ZipIt gives people a chance to consider how they would wish to be treated if they were amongst the 1 in 5 Australians who experience mental illness. Hopefully people will continue to ask such questions and engage in meaningful discussions well after they break their silence.

 

Follow @ZipitOz

Like Zip It on Facebook

Like e-GPS on Facebook for information on mental health and other health related issues

Please visit the Silence of the Clams Fundraising Page  

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Five Reasons why Exercise Improves your Mental Health

Five Reasons why Exercise Improves your Mental Health

By guest blogger Susan Whitby – MClinSc (Lifestyle Medicine), Grad Dip (Biological Anthropology), BA.

With 20% of Australians suffering from a mental illness in the past 12 months1 and the cost to the Australia economy teetering around $20 billion2 it’s well worth paying attention to the body of research supporting exercise as a valid treatment option for those suffering a mental illness.

Now who am I to be saying this? Well yes, I’m a personal trainer, so of course I think that exercise is great! But let me share something with you. For many years I suffered from deep depression and crippling anxiety to the point that I was self-harming. After many years and many relapses, I spent years researching how exercise has the potential to reduce the symptoms of anxiety and depression.

Medical Practitioners are at the coalface when it comes to helping those with mental health issues. 70.8% of mental health sufferers present to a General Practitioner.3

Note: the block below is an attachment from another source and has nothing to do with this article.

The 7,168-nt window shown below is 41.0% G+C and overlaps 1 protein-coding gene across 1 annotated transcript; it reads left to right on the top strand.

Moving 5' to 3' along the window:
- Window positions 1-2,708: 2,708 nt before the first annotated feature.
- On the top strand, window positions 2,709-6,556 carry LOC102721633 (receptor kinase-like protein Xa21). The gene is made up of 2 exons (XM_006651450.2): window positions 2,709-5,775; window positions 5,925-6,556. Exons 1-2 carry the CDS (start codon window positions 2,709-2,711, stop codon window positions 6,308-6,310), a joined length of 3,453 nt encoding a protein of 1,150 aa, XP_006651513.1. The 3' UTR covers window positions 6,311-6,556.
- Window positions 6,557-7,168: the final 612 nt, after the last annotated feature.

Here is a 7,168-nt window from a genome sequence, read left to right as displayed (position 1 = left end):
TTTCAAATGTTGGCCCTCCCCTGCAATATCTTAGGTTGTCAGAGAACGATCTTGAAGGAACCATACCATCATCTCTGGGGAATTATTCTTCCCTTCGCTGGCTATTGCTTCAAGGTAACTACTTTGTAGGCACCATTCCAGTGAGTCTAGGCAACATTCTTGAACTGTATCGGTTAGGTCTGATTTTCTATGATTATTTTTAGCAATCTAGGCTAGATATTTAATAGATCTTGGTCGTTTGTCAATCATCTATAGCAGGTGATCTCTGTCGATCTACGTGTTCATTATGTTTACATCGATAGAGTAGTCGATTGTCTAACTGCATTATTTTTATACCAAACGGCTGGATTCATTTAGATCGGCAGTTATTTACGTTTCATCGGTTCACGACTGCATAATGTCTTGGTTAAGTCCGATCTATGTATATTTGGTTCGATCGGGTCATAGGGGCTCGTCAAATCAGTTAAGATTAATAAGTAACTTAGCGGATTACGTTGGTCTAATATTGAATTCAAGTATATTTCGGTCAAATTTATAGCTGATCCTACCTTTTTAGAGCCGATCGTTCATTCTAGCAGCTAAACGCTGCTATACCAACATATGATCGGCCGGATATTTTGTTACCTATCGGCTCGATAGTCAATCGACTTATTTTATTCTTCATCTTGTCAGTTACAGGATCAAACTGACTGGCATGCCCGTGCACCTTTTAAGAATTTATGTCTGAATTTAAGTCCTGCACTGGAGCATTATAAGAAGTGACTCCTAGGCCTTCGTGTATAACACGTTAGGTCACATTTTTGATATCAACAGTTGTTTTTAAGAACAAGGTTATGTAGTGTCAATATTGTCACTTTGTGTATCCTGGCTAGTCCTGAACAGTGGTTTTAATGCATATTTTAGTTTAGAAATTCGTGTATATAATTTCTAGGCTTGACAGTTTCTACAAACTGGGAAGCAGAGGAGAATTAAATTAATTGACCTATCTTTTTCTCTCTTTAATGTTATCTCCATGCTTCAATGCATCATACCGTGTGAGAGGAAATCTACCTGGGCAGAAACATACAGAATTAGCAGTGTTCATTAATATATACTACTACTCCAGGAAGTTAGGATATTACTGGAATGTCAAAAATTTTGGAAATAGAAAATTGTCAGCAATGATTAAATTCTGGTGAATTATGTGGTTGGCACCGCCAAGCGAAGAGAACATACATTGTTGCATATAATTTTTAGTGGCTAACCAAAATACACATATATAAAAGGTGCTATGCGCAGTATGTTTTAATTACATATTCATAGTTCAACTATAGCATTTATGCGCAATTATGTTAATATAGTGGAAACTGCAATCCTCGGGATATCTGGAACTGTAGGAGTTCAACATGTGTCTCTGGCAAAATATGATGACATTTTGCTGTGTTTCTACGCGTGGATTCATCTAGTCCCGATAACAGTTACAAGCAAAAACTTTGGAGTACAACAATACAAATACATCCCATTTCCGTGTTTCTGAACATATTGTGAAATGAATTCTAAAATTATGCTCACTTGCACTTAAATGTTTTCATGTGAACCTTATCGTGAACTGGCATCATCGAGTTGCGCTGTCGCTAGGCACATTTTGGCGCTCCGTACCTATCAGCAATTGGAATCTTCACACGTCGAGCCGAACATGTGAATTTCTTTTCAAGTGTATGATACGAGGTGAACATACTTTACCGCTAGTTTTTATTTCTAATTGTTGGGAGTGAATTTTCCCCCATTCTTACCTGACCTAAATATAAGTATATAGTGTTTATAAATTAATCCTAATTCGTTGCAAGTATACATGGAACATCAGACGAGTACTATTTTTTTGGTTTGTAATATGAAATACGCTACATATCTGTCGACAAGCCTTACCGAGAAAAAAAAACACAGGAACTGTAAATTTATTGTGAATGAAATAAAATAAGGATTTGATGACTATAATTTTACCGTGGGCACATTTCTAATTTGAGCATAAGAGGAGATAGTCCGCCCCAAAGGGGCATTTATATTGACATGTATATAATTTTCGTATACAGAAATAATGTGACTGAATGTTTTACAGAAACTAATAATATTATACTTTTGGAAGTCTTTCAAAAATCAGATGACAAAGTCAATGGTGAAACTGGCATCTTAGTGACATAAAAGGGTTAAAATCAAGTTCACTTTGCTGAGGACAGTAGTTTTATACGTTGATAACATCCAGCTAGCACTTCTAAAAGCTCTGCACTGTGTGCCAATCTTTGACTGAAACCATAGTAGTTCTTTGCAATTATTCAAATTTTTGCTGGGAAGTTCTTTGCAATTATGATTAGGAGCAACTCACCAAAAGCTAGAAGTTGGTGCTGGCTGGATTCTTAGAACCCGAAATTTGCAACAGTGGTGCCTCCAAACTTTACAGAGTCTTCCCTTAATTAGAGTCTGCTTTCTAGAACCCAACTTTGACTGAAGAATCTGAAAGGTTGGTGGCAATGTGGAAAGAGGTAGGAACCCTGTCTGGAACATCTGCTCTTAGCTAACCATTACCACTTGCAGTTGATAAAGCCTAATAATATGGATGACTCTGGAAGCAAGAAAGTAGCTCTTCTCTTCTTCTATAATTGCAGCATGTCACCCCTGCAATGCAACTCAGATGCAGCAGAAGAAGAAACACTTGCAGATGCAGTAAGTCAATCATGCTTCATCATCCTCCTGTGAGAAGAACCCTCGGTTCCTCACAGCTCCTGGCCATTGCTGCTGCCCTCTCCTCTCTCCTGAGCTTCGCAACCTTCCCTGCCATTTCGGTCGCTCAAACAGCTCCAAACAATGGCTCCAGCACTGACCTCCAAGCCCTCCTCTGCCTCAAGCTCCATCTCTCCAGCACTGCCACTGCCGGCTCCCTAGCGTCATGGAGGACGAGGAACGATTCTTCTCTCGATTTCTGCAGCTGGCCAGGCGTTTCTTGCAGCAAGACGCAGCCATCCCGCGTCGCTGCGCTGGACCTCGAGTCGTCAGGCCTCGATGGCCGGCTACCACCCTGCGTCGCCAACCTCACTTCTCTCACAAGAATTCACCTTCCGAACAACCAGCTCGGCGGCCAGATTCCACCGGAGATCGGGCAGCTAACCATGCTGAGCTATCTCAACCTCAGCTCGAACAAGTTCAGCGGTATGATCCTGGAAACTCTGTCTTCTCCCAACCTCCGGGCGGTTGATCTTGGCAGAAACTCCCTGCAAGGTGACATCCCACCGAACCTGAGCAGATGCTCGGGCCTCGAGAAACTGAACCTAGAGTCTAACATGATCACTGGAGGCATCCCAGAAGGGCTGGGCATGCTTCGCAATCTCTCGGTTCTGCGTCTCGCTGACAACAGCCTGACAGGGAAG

Health professionals are in a perfect position to share this information. Sure, compliance may be an issue but there will also be people who take on board the messages gleaned from this research.

 

Here are five reasons why exercise could be an important part of a treatment program for your patients:

1. Regular exercise reduces inflammation in the body. Pro-inflammatory cytokines TNF- α are suppressed by regular exercise.4

2. Moderate intensity exercise has the potential to create a state of ‘flow’, a well-used Positive Psychology strategy for reducing the symptoms of depression.5

3. Exercise releases ‘happy hormones’. 5-HT is synthesised and metabolised immediately after a one hour bout of exercise.6

4. Exercise promotes a healthy and functioning brain by way of neurogenesis (synthesis of new neurons), the same as anti-depressant medication.7

5. Exercise increases self-efficacy. Mastering an exercise type is important in recovering self-esteem and rebuilding confidence.6

The type of exercise really doesn’t matter. Cardiovascular exercise works well for some while resistance training is preferable to others. What is important is that this information is shared. It could save millions of dollars and just as many lives.

 

 References

  1. Mental Health Council of Australia. Fact Sheet – Statistics from the 2007 National Survey of Mental Health and Wellbeing. www.mcha.org.au
  2. Australian Bureau of Statistics (2007) Mental Health. Gender Indicators. ABS Cat No. 4125.0. Canberra ABS.
  3. Australian Bureau of Statistics (2007). National Survey of Mental Health and Wellbeing: Summary of Results. ABS Cat No. 4326.0. Canberra ABS.
  4. Petersen AMW, Pederson BK. The anti-inflammatory effect of exercise. Journal of Applied Physiology 2005;98: 1154-1162.
  5. Dey S, Singh RH, Dey PK. Exercise Training: Significance of regional alterations in serotonin metabolism of rat brain in relation to antidepressant effect of exercise. Physiology and Behaviour 1992;52(6):1095-1099.
  6. Black Dog Institute. Fact Sheet – Exercise and Depression www.blackdoginstitute.org.au/docs/ExerciseandDepression.pdf
  7. Ernst C, Olson AK, Pinel JPJ, Lam RW, Christie BR. Antidepressant effects of exercise: Evidence for an adult-neurogenesis hypothesis? Journal of Psychiatry and Neuroscience 2006;31(2):84:92.

 

Useful Links

www.corporatewellness.com.au

www.everybodyfitness.com.au